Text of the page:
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Thursday, February 7, 2013

Does Storyboarding Take Creativity Away?

As I pondered the new assignments from #etmooc on Digital Storytelling, I found myself reflecting on the many ways and forms I myself have learned and taught digital storytelling. From Scratch to Animoto, Voicethread, Photostory, GoAnimate and anything really within the web 2.0 realm. I started to ponder a question I would like to throw out to the many.

How important is storyboarding? While I teach Scratch from MIT, you work with character’s called sprites and bits of code that can change your background, move each character, add have them think or talk. This I know I need a storyboard for and have always loved watching students think they have it and start programming then back to rewrite, as they change their minds. Scratch story embedded here took a great deal of storyboarding but it was again, worth the effort and I am not sure with the complexity of the visual components they could have done it without good storyboarding:

Scratch Project

I have also taught what I consider to be “collaborative stories” on wikis. In this process, each person, begins a story and then each student in a class from 11-20 middle school students are told to add 5 – 10 sentences to the story. Within a few days you can really see which stories are taking off. So soon we are usually down to 3 to 5 stories which get added to by all members of the same class. They write their comments and then we moved them around to create pages(the full story). Feel free to view my old wiki here, story Mars done by 6th graders. Now look at the history of Mars, it took group effort. I have also left their story Dewey the Alien and the history here, you can actually see how 15-18 different wiki threads turned into some cool stories.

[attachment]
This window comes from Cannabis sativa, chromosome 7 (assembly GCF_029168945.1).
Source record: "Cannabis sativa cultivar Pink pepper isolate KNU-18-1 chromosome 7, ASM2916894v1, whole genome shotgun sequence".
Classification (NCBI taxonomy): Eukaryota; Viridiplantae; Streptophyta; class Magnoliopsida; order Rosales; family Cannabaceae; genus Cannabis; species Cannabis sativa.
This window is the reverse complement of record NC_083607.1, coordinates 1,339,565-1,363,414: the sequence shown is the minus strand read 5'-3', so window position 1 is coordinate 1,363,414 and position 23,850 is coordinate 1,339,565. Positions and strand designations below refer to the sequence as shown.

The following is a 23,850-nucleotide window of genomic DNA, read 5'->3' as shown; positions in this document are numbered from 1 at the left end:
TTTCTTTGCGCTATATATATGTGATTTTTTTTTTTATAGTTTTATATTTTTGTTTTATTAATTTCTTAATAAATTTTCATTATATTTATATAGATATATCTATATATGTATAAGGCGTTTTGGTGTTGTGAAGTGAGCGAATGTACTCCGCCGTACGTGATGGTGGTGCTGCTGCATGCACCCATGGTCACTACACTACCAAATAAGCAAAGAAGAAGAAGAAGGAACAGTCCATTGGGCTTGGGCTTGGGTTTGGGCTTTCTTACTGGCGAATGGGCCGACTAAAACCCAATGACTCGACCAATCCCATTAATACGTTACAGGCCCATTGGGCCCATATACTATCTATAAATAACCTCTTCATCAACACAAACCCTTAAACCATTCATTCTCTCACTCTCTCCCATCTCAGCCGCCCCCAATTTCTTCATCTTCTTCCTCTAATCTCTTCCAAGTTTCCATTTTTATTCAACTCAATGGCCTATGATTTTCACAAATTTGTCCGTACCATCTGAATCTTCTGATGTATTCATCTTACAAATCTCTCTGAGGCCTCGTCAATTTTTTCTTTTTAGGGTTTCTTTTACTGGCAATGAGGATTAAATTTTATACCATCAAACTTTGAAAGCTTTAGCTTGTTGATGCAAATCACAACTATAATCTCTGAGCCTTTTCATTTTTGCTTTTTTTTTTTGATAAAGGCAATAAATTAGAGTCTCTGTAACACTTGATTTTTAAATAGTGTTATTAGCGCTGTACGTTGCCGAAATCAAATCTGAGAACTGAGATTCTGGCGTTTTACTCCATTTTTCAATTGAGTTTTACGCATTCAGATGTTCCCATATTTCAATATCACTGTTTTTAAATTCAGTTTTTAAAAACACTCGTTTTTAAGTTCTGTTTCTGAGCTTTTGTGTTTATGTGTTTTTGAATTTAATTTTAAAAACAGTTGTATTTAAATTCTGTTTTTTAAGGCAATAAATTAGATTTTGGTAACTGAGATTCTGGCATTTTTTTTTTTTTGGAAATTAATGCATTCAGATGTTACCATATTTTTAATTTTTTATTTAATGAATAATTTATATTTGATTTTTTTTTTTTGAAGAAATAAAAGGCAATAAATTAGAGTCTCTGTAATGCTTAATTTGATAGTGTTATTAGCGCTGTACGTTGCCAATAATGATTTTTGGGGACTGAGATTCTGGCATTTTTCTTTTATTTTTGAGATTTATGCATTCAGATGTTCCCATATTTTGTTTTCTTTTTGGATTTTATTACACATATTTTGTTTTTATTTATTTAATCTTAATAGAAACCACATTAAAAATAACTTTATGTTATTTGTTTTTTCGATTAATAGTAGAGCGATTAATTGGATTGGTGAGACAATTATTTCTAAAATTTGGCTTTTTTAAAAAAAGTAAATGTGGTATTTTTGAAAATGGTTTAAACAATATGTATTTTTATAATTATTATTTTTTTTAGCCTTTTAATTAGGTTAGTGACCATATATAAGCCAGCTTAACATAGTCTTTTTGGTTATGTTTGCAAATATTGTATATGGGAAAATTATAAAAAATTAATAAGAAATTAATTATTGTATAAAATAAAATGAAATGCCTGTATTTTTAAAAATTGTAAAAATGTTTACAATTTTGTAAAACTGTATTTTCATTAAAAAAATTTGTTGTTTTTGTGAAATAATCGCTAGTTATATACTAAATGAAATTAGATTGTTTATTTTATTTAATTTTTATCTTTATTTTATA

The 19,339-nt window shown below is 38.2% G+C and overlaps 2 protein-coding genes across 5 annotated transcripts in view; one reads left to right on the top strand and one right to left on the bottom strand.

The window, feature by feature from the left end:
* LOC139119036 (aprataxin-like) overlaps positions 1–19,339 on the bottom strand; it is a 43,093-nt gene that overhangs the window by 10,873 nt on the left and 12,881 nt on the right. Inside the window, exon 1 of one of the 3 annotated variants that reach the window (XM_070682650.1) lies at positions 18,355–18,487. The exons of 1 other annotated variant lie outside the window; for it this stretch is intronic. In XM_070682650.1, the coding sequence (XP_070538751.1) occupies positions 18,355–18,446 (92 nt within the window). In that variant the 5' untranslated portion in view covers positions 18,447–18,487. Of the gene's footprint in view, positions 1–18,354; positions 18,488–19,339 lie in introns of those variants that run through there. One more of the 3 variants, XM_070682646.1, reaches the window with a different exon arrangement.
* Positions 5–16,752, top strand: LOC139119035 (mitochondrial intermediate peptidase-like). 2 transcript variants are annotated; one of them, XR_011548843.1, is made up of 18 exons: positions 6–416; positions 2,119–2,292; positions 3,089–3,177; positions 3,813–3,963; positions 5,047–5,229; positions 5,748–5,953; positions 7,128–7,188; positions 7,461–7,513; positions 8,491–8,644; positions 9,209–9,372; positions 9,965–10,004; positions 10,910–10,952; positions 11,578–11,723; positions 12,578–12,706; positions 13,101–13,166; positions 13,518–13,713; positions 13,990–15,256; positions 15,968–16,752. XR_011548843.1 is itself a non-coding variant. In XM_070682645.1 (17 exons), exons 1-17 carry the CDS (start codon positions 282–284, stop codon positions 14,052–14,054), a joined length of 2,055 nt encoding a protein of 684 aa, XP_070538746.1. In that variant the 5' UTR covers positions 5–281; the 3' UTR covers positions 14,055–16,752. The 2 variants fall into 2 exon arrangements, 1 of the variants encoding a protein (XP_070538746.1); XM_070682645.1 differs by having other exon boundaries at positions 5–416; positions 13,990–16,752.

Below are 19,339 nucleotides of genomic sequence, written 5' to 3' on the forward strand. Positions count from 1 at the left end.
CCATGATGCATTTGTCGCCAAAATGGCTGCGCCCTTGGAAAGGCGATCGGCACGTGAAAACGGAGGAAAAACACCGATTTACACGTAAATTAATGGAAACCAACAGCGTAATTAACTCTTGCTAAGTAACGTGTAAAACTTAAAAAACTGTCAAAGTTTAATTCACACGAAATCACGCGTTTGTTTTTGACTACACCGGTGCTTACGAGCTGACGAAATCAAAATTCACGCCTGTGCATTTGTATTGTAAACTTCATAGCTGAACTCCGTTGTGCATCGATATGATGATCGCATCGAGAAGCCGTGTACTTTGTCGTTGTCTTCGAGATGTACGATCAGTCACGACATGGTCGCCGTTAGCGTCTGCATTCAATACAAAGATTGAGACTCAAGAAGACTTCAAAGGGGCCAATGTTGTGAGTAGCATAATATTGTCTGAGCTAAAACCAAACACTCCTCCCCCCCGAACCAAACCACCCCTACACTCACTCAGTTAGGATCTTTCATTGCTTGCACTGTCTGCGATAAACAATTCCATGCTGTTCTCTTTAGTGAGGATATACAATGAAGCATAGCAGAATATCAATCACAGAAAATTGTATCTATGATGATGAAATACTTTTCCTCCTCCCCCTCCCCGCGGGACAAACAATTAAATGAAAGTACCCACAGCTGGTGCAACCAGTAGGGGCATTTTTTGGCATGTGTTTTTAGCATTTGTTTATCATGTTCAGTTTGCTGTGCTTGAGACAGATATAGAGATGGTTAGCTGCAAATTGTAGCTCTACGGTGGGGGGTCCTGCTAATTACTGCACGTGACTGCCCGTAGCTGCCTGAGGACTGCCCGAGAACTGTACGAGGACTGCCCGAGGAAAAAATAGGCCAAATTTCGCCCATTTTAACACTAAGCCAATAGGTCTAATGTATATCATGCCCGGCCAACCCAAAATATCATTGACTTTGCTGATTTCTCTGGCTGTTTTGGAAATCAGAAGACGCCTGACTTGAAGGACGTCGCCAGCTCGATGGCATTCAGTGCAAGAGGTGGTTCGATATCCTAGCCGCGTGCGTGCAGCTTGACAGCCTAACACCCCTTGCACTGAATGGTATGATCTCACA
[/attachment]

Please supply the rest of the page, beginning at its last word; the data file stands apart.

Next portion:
The stories come out really cool or silly but if you think about it no one needed to sit down and think about how many characters, setting, backgrounds or conversations they were going to have. They wrote truly from their heads with no determined plan. Are these methods two different styles both with great results or is it the complexity of move advanced software that will be seen by the eye that lends for storyboarding?

I believe and I may be wrong, that we might be taking away creativity when we ask our students for thought out well planned storyboards before they begin, for some are we losing the creative component that is the strength of digital storytelling? Curious..

2 comments:

  1. I think storyboarding makes you pause and consider all of the possibilities. My student are quick to grab a camera and just want to go shoot video. When I make them storyboard out their ideas I believe I get better work.

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  2. I think when we work with students they have to start with a plan - whether it is a storyboard or another kind of plan. I also think we have to help them develop strategies that work for them, but that can only happen if we introduce them to a variety of ways of doing things, including storyboarding. A storyboard, as you wrote above is a plan and digital storytelling, whether through Scratch or any other medium, should be a starting point. The whole process, as you described above is iterative - go back, revise, continue, reflect, go back etc. As students get older they can choose the methods that work best for them at the planning stage - but plan they must! unless they are doing what we are, which is more experimenting with the tools and less thinking of powerful stoires.

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